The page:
June 1, 1997 in Features

Start Listening To Little People Inhabiting Body

Jennifer James The Spokesman-Rev
 
Tags:column

It’s almost summertime and our bodies are waking up, speeding up and in some cases “creaking” up. I’m remembering a column I wrote years ago about what is inside of us.

I got the idea when I was 10, while watching a film in school. It was called “Hemo, The Magnificent,” and it was about the bloodstream. I felt intense during this film, realizing my body was full of red cell guys swimming downstream, white cell guys struggling upstream and lots of workers opening and closing the valves. I decided it was important to treat all the corpuscles with respect.

I kept this idea about all my cells being tiny people with me until, as an adult, I saw Woody Allen’s “Everything You Wanted To Know About Sex.” He has a scene in which the sex cells, dressed as astronauts, are waiting to go on their mission. They are nervous, worried about whether they can do a good job, about who will win the race to the egg. I realized how hard it is for some of those little guys, being bored for weeks and then suddenly given the signal to get into high gear.

Kissing is important because it wakes them up slowly, rolls them out of their hammocks and gives them time to get dressed and psyched up. A “quickie” exhausts them and gives them all headaches.

My ideas about the little people have multiplied since Allen’s movie. I started to watch what I ate because the stomach people have such a messy job. They have to navigate their kayaks around all the stuff, particularly fat globs, and add just the right amount of acid. I didn’t want them in a toxic environment, so I gave up bacon cheeseburgers.

I could imagine these guys complaining about their working conditions: “Can you believe she is eating another dessert? Last week I got my paddle stuck in a Twinkie.” It hurt me to hear them fussing.

There are balloon squads who wait at the edge of your nose for air and race with it to the lungs. They are so busy that it’s not surprising your nose sometimes gets messy. When you blow, you need to be careful or you will hurt them. That is what nose hairs are for, something for them to hang on to when you sneeze. A sneeze is a tornado to one of the little air-moving people.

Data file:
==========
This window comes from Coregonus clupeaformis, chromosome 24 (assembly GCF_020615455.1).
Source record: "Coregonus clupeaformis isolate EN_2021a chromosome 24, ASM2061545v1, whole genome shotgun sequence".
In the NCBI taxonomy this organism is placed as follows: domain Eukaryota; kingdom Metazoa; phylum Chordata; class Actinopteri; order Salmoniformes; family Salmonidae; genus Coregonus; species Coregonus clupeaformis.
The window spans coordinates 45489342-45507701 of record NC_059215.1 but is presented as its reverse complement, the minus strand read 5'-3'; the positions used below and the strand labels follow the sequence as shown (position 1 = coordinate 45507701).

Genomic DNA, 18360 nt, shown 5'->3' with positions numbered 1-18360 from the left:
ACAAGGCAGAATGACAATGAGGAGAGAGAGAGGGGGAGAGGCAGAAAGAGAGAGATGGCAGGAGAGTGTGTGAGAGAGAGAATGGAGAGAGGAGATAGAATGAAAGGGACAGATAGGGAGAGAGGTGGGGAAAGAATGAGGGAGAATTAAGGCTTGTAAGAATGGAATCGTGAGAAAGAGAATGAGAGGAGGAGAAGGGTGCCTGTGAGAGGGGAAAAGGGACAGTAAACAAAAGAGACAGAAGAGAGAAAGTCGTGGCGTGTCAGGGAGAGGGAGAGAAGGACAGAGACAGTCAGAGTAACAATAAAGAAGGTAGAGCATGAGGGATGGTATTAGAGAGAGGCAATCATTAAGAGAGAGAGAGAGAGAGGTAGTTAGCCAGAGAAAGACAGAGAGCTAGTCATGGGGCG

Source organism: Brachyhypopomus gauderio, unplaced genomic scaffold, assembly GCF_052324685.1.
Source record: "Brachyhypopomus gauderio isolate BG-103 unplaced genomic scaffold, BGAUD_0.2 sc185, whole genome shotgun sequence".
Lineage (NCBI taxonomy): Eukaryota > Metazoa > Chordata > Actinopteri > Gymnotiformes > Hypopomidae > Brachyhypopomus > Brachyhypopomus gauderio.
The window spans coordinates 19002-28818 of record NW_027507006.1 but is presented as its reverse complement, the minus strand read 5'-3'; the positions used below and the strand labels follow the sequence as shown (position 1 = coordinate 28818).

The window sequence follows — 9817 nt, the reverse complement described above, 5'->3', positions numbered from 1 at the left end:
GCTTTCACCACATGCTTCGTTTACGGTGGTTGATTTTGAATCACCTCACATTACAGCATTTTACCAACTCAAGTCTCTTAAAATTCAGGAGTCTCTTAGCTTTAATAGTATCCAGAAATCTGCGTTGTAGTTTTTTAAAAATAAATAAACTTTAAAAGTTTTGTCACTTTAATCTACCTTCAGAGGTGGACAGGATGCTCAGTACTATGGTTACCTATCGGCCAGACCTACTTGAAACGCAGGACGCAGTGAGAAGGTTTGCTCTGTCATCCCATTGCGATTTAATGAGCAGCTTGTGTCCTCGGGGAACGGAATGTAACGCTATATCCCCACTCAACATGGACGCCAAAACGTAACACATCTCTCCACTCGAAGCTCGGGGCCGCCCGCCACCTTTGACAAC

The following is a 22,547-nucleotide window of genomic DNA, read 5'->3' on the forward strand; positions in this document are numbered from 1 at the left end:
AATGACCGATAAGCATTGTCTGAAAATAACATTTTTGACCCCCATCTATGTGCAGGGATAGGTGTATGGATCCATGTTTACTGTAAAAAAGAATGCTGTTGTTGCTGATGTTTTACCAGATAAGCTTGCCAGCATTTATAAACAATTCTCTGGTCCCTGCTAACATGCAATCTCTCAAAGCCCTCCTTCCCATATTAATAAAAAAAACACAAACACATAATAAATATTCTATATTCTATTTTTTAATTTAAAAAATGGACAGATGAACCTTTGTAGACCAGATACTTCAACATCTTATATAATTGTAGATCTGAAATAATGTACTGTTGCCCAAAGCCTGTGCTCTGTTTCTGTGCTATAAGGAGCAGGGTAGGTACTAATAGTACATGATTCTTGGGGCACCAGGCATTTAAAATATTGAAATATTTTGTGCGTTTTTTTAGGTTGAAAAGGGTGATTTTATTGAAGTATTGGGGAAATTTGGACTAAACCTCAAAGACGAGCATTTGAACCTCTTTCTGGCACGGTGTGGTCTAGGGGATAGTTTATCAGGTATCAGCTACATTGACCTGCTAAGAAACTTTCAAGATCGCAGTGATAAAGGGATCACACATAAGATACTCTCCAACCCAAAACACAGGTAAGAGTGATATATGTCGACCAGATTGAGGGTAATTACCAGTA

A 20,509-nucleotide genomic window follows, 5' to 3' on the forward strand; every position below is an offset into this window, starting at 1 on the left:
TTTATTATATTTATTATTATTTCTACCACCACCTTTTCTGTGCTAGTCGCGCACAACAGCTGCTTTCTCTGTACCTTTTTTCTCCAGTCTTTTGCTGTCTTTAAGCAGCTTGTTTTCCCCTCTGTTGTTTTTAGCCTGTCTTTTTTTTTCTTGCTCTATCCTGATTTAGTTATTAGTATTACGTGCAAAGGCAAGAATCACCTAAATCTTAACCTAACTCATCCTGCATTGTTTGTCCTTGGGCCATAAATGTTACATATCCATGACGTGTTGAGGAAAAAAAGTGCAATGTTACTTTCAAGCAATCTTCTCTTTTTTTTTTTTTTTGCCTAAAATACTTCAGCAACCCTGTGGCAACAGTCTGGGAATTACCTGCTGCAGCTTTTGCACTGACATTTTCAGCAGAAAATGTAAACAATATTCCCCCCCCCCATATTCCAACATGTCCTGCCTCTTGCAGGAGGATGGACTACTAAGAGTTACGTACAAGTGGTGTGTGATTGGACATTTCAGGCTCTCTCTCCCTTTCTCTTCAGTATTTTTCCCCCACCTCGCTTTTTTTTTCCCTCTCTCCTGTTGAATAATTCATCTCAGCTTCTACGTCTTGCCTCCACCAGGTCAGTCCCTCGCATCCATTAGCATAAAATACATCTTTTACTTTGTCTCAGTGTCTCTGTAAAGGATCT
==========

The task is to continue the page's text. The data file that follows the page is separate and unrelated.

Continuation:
The air movers in the lungs are usually mellow. They prefer to wear pink sweat shirts and puff about endlessly. But when I am in a smoky environment, I can sense almost immediately that their soft shirts are turning hard and brown and they are looking at themselves, upset.

The heart guys work the hardest of anyone, and they are carefully selected and trained. They get to wear special uniforms. They work in teams of four that rotate every few hours. You put in a few months, and then you get to transfer to some slower area like the rear end.

The brain is a large round room with a dome and a fireplace in the middle. The cells are arranged on cots or chairs in circles around the fire. They muse a lot, read a lot; it is generally quiet. There are occasional well-mannered arguments among friends. A few of the younger ones cause trouble with radical thoughts, but it is becoming more of an old girls’ club than a free-for-all. Once in a while, one or two of them run amok, screaming that the sky is falling or getting angry at something, but not often. The rest have learned to get up, run to the distressed team members and calm them down. They sometimes have to call the memory cells out of their caves in the back of the room, to provide additional information so facts and common sense can prevail.

When I am sad, I can see them all lying around moping. They let the fire go out, close the windows so it is dark and stop reading or talking. I get the message that they need exercise, but no one will move. It doesn’t happen much anymore because the wisdom cells, the ones in the long white robes, give them a gentle lecture.

Everyone loves massage. All the tiny cell people from top to bottom stretch out, serene smiles on their faces, waiting for their turn. If you miss one, it will complain until enough signals are sent to command attention. Promises are made during massages; contracts are signed. Each team vows to take better care of each other. They have sing-alongs and humming contests.

I’ve been much healthier since I accepted the theory of the little people. I listen to them carefully. Mine are getting older and many of them have started wearing elastic pants. At one of the last general meetings, they demanded a shorter work week and loose shoes. Right now the stomach guys are resting, but the feet cells are on their tiny pogo sticks, with their periscopes, wanting to go out.

So I’m going for a walk in the sunshine. I’m willing to please all of them. They take very good care of me, so I plan to give them anything they want.

Tune into your body this summer, listen to those tiny voices, take better care of yourself and sooner or later you will hear them cheer.

The following fields overflowed: CREDIT = Jennifer James The Spokesman-Review


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